JEFFERSON CITY, Mo. — After a Missouri Supreme Court decision upheld an earlier law allowing children in unaccredited public schools to transfer to accredited schools at the cost of the failed district, more than 1,600 students sought to do just that. But whether other districts can handle the capacity, and how the loss in funds might slow the recovery of failed districts, is still uncertain.
As of July 24, nearly 1,700 students at either Riverview Gardens or Normandy school districts — both of which have lost accreditation through the Department of Elementary and Secondary Education — applied to transfer out. Normandy designated Francis Howell School District for its students and Riverview Gardens selected the Mehlville and Kirkwood districts. The announcement for Kirkwood, Riverview’s second school, came Tuesday evening.
At Riverview Gardens, more than 500 students have applied to transfer to Mehlville alone, but Mehlville Superintendent Eric Knost said his district cannot accommodate the full amount, an assertion some have challenged based on Mehlville’s own shrinking enrollment. The district has lost more than 1,000 students since 2004 according to enrollment data provided by the state.
Knost and the district designated target class sizes only recently. Because state law does not specify whether schools are required to receive every eligible student, or by what standard they can begin to turn them away, DESE recommended that receiving districts draw up class-size policies. Once those targeted sizes are reached, DESE recommends schools then begin to turn students away. Mehlville targets are significantly less than the DESE-approved maximum permissible students per class.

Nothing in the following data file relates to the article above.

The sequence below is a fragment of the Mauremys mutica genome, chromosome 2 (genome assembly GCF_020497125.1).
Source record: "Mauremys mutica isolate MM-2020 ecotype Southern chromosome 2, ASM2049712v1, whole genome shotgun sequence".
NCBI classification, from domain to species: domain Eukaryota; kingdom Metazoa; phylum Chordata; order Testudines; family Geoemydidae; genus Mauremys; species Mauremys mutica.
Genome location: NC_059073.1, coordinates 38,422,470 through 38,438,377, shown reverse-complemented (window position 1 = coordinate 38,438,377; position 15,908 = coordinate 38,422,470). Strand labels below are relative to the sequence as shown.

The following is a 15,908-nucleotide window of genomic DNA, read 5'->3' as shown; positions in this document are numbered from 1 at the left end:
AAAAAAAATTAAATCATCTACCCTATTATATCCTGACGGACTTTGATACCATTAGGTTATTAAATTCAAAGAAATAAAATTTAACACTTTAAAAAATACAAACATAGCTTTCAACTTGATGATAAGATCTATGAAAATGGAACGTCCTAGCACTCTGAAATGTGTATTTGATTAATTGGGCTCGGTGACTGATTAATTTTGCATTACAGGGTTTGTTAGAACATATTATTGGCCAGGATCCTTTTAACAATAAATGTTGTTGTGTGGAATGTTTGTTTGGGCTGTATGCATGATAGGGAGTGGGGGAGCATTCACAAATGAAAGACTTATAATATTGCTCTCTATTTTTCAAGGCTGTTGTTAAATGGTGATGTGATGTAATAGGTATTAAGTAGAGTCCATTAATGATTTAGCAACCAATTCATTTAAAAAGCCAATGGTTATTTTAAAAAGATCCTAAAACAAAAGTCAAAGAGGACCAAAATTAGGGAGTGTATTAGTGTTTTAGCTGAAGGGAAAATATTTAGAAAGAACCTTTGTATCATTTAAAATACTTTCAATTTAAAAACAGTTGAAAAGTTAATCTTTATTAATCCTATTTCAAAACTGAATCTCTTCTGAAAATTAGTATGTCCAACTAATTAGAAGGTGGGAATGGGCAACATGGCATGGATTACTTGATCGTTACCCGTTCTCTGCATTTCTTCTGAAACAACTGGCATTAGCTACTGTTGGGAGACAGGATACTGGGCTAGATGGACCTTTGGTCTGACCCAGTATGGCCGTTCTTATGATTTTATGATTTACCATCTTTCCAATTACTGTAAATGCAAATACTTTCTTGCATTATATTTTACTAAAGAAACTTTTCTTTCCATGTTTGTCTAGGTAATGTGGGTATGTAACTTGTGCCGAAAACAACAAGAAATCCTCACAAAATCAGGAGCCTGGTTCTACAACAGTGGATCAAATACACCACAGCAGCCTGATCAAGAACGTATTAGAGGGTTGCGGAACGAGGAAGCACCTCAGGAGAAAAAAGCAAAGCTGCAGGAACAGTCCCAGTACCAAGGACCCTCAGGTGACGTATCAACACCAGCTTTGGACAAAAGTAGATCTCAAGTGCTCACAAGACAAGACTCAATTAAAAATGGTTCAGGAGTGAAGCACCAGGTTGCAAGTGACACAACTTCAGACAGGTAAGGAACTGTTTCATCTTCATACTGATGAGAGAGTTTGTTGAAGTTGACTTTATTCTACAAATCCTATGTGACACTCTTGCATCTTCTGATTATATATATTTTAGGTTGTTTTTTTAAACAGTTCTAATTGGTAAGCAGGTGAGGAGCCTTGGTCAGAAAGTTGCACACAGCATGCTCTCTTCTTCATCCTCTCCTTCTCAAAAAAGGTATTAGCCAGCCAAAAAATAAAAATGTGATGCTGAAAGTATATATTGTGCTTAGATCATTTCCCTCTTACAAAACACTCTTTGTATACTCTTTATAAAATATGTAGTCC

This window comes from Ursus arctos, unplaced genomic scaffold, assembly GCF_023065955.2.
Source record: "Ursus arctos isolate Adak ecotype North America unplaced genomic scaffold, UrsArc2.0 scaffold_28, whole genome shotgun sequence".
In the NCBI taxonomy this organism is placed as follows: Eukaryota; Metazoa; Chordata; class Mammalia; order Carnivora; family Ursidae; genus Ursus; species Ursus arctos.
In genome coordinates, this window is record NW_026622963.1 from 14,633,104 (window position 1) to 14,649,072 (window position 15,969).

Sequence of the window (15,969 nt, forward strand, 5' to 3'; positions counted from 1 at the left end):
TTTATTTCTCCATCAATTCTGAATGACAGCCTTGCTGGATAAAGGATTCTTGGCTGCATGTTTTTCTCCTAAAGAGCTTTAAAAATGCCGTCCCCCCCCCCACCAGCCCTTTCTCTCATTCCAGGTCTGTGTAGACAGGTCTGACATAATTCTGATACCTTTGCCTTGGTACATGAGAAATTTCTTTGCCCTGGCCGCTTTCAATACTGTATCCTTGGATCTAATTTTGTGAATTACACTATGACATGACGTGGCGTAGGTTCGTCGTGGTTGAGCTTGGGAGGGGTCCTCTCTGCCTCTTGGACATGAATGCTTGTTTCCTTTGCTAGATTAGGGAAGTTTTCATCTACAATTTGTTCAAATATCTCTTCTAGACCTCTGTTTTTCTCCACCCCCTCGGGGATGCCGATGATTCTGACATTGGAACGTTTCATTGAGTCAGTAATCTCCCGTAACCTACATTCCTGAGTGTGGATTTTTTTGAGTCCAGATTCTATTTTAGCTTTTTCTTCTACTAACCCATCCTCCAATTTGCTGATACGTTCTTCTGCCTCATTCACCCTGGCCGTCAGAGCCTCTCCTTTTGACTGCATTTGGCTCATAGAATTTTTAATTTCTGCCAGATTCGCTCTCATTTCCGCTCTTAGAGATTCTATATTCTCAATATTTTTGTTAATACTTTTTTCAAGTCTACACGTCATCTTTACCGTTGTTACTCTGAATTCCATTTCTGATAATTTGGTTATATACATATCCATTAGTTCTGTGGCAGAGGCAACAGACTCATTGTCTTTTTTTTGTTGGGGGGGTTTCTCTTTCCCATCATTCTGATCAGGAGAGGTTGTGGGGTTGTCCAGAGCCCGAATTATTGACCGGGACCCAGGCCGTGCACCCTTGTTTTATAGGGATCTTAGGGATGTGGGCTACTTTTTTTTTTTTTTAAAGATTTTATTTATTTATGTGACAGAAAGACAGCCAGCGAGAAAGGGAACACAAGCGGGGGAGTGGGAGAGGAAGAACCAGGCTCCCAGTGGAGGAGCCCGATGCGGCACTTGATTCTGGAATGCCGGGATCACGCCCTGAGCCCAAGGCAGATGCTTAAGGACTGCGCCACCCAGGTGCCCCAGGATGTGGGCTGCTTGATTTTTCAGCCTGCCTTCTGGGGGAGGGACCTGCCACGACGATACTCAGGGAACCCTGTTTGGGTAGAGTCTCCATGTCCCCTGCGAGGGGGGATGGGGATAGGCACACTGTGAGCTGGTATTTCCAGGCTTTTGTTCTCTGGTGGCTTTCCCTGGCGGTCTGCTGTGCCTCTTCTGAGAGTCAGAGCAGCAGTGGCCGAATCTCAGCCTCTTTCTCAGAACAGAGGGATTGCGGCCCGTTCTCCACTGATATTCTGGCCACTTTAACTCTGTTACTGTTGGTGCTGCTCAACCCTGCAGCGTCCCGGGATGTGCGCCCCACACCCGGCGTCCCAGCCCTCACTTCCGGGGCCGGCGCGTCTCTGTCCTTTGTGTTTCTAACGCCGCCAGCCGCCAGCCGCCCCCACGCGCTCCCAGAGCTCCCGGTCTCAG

Knost said that his district knows they won’t meet the targets in many cases, particularly because of new students, but that the assertion that Mehlville has room for hundreds of new kids isn’t correct.
“First of all, we forget that we are talking about families,” Knost told The Missouri Times. “You might have four kids in different grades Maybe we have plenty of room in high school, but in the fourth and fifth grade, you don’t have the space. Or maybe we have room for all four, but at different schools. We don’t want to break up families, particularly not when they are trying to get their kids into a school under these circumstances.”
Mehlville’s “ideal” class sizes, as determined by the targets, significantly reduce the number of children they are willing to accept as transfers. Knost pointed out that state law is “extremely vague” on how many students a receiving district can accept.
“The law has really failed us here,” Knost said. “And when the law and the courts don’t give you specific parameters, you’re forced to make up your own manual moving forward. Right now, we’re considering what is reasonable. We don’t think it’s reasonable to ask our district to undo all the steps it’s taken in the past years to reduce class sizes and improve educational quality. What good are we as a district accepting kids from a failing school if we begin to fail ourselves? What about local control, and our right to determine the best thing for students?”
Knost was repeatedly quoted by various news outlets saying Mehlville will only accept 150 transfer students, which he says is not correct.